The government must reduce inefficiencies and fraud in Medicare and Medicaid before either programs can be expanded, according to panelists at a meeting of the Republican Congressional Health Care Caucus Tuesday afternoon.
The panelists -– Jim Frogue of the Center for Health Transformation, Dennis Smith of Leavitt Partners and former CMS Medicaid director and primary care physician Christian Kryder -– agreed on the need for increased scrutiny and transparency of the government health care programs.
Frogue, who testified before a House Judiciary Committee subcommittee on the same topic last week, cited a 2009 study by Thomas Reuters that found that one-third of national health care spending is wasted. Part of this is due to fraud, he said, while the remainder is administrative waste, he said.
“It’s just so easy to steal from these programs,” Frogue said, adding that there are essentially no checks to ensure that the people are legitimately providing the services for which they submit claims.
Frogue also noted the difficulties law enforcement agencies face in combating health care fraud. The system is designed to pay now and ask questions later, and as a result, those who commit minor fraud fly under the radar, he said. The message to criminals, according to Frogue, is just don’t steal too much.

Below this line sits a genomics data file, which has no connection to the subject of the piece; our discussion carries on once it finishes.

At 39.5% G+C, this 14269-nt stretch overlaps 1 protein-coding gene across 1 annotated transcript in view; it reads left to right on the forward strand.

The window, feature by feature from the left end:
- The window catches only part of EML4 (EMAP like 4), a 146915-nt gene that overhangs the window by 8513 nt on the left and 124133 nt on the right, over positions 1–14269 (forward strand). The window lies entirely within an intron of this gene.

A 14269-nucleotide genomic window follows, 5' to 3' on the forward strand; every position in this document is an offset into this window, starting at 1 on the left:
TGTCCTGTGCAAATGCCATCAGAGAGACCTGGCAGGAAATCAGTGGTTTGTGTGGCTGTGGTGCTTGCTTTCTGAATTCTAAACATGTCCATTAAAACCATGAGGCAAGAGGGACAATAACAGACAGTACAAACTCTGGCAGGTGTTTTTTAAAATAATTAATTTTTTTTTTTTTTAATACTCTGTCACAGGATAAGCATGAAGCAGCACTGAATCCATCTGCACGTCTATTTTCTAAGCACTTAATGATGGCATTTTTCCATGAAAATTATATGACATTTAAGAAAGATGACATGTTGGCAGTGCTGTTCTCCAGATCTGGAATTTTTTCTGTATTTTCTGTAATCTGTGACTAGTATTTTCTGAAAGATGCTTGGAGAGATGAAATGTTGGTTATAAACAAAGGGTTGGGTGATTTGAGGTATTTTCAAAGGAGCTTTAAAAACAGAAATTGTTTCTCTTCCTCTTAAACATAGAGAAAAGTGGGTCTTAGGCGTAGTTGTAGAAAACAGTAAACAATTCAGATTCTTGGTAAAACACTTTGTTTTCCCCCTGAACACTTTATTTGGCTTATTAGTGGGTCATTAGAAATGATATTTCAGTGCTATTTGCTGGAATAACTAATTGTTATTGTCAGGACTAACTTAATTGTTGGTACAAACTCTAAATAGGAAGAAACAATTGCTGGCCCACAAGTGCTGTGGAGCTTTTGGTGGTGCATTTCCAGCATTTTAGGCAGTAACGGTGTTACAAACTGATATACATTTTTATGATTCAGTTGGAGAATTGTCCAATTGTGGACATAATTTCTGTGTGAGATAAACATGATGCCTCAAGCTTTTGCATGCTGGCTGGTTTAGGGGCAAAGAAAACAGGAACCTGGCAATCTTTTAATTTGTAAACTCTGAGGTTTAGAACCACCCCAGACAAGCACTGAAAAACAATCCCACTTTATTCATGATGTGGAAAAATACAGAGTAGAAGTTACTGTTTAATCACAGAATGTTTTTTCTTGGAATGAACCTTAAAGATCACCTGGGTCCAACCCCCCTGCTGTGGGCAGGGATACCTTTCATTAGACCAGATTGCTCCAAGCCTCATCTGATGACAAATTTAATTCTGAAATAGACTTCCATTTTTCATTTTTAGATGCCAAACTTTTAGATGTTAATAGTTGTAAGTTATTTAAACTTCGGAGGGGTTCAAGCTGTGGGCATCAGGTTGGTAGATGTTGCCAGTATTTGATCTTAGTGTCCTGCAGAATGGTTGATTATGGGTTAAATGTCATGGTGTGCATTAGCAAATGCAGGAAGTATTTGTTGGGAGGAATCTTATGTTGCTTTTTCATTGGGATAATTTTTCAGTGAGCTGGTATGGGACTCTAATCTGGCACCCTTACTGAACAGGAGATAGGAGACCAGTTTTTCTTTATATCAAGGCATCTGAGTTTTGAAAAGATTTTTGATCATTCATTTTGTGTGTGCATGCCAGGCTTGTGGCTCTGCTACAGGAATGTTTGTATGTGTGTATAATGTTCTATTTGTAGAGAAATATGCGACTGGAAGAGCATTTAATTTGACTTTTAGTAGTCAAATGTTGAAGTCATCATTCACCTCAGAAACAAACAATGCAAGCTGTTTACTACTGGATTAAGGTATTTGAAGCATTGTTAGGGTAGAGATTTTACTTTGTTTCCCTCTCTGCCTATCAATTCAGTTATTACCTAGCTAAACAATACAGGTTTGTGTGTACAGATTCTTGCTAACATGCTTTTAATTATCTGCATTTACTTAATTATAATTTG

Frogue suggested making the government health care programs more like credit card companies, which vet customers beforehand.
Kryder, the former Medicaid director, called the government health care programs “deeply flawed” and cited the need to shift away from the current fee-for-service model.
According to Kryder, the problem with the fee-for-service model is that a third party is paying and the beneficiary is not involved. If beneficiaries were part of the payment equation, providers wouldn’t be able to submit fraudulent claims, as beneficiaries would be able to identify services they did not receive, he said.
Kryder also suggested posting all Medicare and Medicaid claims online with personal information to comply with the patient privacy regulations of the Health Insurance Portability and Accountability Act (HIPAA). This would allow claims to be “scoured” by thousands of eyes, not just by government officials if a claim or provider is actually flagged, he said.
The panel, which was moderated by caucus Chairman Rep. Michael Burgess (R-Texas), mentioned the current efforts to overhaul the health care system only during the question-and-answer portion of the panel discussion. While the panelists repeatedly cited figures in the billions of dollars of health care waste, they did not compare the cost of various health care legislation to savings that could be realized by reducing health care fraud and inefficiencies.